He explicitly stated that he ‘‘would hope that in the further attempts to resolve this matter,
the approach of the applicants [Pikitup and the Council] will be less abrasive and that the
dignity of the respondents will be respected.’’
6
This recognition by the court was crucial for the reclaimers as it established them as
epistemic agents with a legitimate right to participate in decision-making processes related
to savlaging at Marie Louise. While the ruling permitted the state to evict the reclaimers in
the future if it followed due process, it would need to engage them as rightful members of the
public sphere as opposed to human waste and respect the role that they played at Marie
Louise. The fact that to this day Council and Pikitup officials use the name ‘‘reclaimers’’
instead of ‘‘scavengers’’ demonstrates the extent to which this transformation has been
normalized. It is also significant that the City and Pikitup have never tried to evict the
reclaimers again and are currently in the process of registering them individually and
encouraging them to form cooperatives that can be formally integrated into the municipal
waste system.
826 Environment and Planning D: Society and Space 33(5)
Conclusion
Although this article analyzes the specific case of the failed attempt to enclose recycling at
Marie Louise, it develops theoretical insights relevant to thinking through the relationship
between accumulation by dispossession and informal workers more generally. Rather than
simply pushing people to become informal workers, accumulation by dispossession can also
involve the state and formal capital capturing spheres of accumulation created by informal
workers in ways that either completely exclude them or render them subordinate to formal
private capital. Doing so involves more than simply appropriating a pre-existing resource.
It also entails appropriating the heuristic framing of the material as valuable and the
transformation of the social ontology that creates this as a social fact, both of which
result from the intellectual and physical labor (and frequently concerted struggle) of
informal workers. Paradoxically, dispossession of the material resource entails the
epistemic injustice of erasing the role of informal workers in these processes. Epistemic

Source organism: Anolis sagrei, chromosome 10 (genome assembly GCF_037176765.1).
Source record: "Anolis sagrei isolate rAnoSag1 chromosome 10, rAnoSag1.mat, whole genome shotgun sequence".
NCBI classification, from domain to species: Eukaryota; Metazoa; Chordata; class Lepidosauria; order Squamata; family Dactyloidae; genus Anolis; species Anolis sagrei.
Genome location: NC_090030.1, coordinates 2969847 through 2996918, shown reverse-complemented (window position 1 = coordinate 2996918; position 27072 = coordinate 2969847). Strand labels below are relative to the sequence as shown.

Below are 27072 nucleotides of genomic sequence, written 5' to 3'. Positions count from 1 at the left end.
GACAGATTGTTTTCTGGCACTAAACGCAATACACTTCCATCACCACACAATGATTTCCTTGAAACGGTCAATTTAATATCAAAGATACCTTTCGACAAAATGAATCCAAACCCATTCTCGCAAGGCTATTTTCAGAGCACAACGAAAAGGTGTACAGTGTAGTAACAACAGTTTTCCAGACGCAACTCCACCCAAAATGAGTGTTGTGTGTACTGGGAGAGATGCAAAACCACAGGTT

dispossession is therefore central to processes of accumulation by dispossession.
Epistemic dispossession is not the only or the most crucial part of accumulation by
dispossession – clearly loss of control of the material resource is of utmost importance.
However, it is important to highlight epistemic dispossession, particularly given the
tendency even within much critical literature to frame reclaimers and other informal
workers as ‘‘human waste,’’ which is itself an epistemic injustice. Focusing on informal
workers in their capacity as generators of knowledge and transformers of social reality
allows us to develop more nuanced understandings of the forms that accumulation by
dispossession takes, how and why it is contested, and how alternatives can be imagined
and created. Ethnographic analysis of these issues in other sites and sectors will enrich
theorizations of accumulation by dispossession and contemporary capitalism more
generally.
Acknowledgements
The author thanks to the three anonymous reviewers, Gillian Hart, Alex Loftus, Isabella Bakker, and
Lucy Allais for comments on previous versions of this paper.
Declaration of Conflicting Interests
The author(s) declared no potential conflicts of interest with respect to the research, authorship, and/or
publication of this article.
Funding
Funding for the research on which this article is based was received from the International
Development Research Centre (IDRC), the Social Sciences and Humanities Research Council
(SSHRC), the National Research Foundation (NRF) and Women in Informal Employment:
Globalizing and Organizing (WIEGO).
Notes
1. See Samson (2014) for further discussion of how power and difference play critical roles in shaping